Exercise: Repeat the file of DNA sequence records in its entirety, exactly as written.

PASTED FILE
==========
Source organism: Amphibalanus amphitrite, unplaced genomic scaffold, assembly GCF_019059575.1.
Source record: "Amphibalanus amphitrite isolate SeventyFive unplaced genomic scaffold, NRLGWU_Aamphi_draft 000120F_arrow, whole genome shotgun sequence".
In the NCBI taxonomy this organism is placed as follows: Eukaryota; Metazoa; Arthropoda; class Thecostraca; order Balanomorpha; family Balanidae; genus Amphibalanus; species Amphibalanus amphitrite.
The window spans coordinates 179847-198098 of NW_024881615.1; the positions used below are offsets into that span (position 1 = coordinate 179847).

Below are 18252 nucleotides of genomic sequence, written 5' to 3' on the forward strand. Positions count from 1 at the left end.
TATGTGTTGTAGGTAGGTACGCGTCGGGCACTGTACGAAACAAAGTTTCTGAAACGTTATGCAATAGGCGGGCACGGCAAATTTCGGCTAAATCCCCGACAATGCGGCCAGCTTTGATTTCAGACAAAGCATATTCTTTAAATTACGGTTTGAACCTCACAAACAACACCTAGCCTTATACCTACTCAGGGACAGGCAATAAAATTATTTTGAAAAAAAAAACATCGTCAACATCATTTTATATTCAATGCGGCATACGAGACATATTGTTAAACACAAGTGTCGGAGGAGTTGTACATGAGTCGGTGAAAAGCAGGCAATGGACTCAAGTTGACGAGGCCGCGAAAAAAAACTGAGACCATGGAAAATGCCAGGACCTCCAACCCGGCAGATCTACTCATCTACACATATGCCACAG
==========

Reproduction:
Source organism: Amphibalanus amphitrite, unplaced genomic scaffold, assembly GCF_019059575.1.
Source record: "Amphibalanus amphitrite isolate SeventyFive unplaced genomic scaffold, NRLGWU_Aamphi_draft 000120F_arrow, whole genome shotgun sequence".
In the NCBI taxonomy this organism is placed as follows: Eukaryota; Metazoa; Arthropoda; class Thecostraca; order Balanomorpha; family Balanidae; genus Amphibalanus; species Amphibalanus amphitrite.
The window spans coordinates 179847-198098 of NW_024881615.1; the positions used below are offsets into that span (position 1 = coordinate 179847).

Below are 18252 nucleotides of genomic sequence, written 5' to 3' on the forward strand. Positions count from 1 at the left end.
TATGTGTTGTAGGTAGGTACGCGTCGGGCACTGTACGAAACAAAGTTTCTGAAACGTTATGCAATAGGCGGGCACGGCAAATTTCGGCTAAATCCCCGACAATGCGGCCAGCTTTGATTTCAGACAAAGCATATTCTTTAAATTACGGTTTGAACCTCACAAACAACACCTAGCCTTATACCTACTCAGGGACAGGCAATAAAATTATTTTGAAAAAAAAAACATCGTCAACATCATTTTATATTCAATGCGGCATACGAGACATATTGTTAAACACAAGTGTCGGAGGAGTTGTACATGAGTCGGTGAAAAGCAGGCAATGGACTCAAGTTGACGAGGCCGCGAAAAAAAACTGAGACCATGGAAAATGCCAGGACCTCCAACCCGGCAGATCTACTCATCTACACATATGCCACAG